By Jennifer Oliver, TASC Advisor
When a potential supporter for creative youth development approaches me, one of the first things I tell them is to look at the numbers. This model works. Students who participate in rigorous, arts-based after school programs perform better in school and have higher graduation rates than that of their peers who do not participate in the arts. I cite programs such as The Wooden Floor in Santa Ana, Say Si in San Antonio, ARTS in San Diego – the results are impressive. It is at this moment that I have their attention. I have connected my work to something they value: academic success.
As someone who has worked in the arts for my entire career, having people outside of the arts connect with what I do is addicting. For years I struggled with articulating the benefit of an arts education, and with one quick statistic, I have their support. Ironically, this addiction to being understood has left me feeling misunderstood.
On one hand, I have defined my life path through the arts, and I believe strongly that developing young artists is of great value. Artistry is the heart of my work. Tapping into the arts offers a pathway for students to access their deepest and most authentic selves. On the other hand, while helping students improve their academic scores and increasing student graduation rates is a goal of my work, it is not the core value. It is a desirable outcome, but it does not totally define their value as individuals and should not define the value of my program.
My personal academic history involved a struggle to find my individual value. I was not a great student. I was terrible at memorization and had a fear or being put on the spot. When a teacher would call on me to give the “correct” answer to a question, I would freeze. My heart rate would speed up, my mind would go blank, and I would have nothing to say. Tests were worse. I would leave many answers blank and exit the room feeling flawed. In fact, for much of my youth I truly believed I was just, “not smart.” When a child’s value is measured by their GPA score and their overall achievement in academics, many talented, intelligent students are left feeling displaced.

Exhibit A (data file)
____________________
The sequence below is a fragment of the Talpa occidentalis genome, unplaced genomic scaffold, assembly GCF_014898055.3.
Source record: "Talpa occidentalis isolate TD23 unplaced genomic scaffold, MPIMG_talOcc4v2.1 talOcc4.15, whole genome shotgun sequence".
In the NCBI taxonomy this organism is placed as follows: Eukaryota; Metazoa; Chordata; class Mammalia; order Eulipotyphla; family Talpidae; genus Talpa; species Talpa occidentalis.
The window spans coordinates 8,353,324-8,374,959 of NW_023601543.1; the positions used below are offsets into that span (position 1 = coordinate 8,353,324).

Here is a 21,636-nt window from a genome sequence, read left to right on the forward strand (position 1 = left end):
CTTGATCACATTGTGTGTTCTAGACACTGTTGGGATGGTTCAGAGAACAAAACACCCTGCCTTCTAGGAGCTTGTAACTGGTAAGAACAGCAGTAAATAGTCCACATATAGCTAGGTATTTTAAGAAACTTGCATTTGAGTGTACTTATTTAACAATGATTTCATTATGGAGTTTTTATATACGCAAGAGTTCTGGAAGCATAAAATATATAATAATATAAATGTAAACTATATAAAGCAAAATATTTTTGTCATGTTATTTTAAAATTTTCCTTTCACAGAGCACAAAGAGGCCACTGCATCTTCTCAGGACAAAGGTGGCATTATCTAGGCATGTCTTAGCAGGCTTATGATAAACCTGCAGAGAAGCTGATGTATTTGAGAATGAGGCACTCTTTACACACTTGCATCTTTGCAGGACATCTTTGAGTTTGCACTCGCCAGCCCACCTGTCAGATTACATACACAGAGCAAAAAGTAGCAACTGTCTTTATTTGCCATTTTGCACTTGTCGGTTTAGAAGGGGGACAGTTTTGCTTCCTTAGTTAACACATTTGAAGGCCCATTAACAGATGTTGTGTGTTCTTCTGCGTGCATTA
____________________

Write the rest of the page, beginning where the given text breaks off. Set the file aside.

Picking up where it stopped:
It is our responsibility as youth leaders to help students strive for academic excellence, but know that academic achievement does not in totality define their strengths as individuals. This is why I choose to become a teaching artist and serve students through the arts.
In my history in creative youth development I have witnessed the impact dance has made on the lives of many of my students. I think often of one of my first students, Michael, who had a difficult time connecting to his peers and often landed in the school office for losing his temper. Michael chose to participate in my after school dance program and was by far my most artistically creative student. I celebrated his choices often and found that he had an ability to see and create work that was unlike anything I had seen from other students. Before class one day I saw Michael angrily chase one of the girls in my class for laughing at him. I quickly brought him outside and as he looked at me, anger still in his face, I expressed my confidence in him. I told him that if he could find a way to control and channel his energy through dancing, he could remain in my class. At our final performance I asked Michael to perform a solo that he had created in one of our choreography classes. On stage Michael was captivating. His mother approached me after the performance in tears. “This is the very first time I have seen Michael succeed at school. You made my son a star, and I will never forget this.”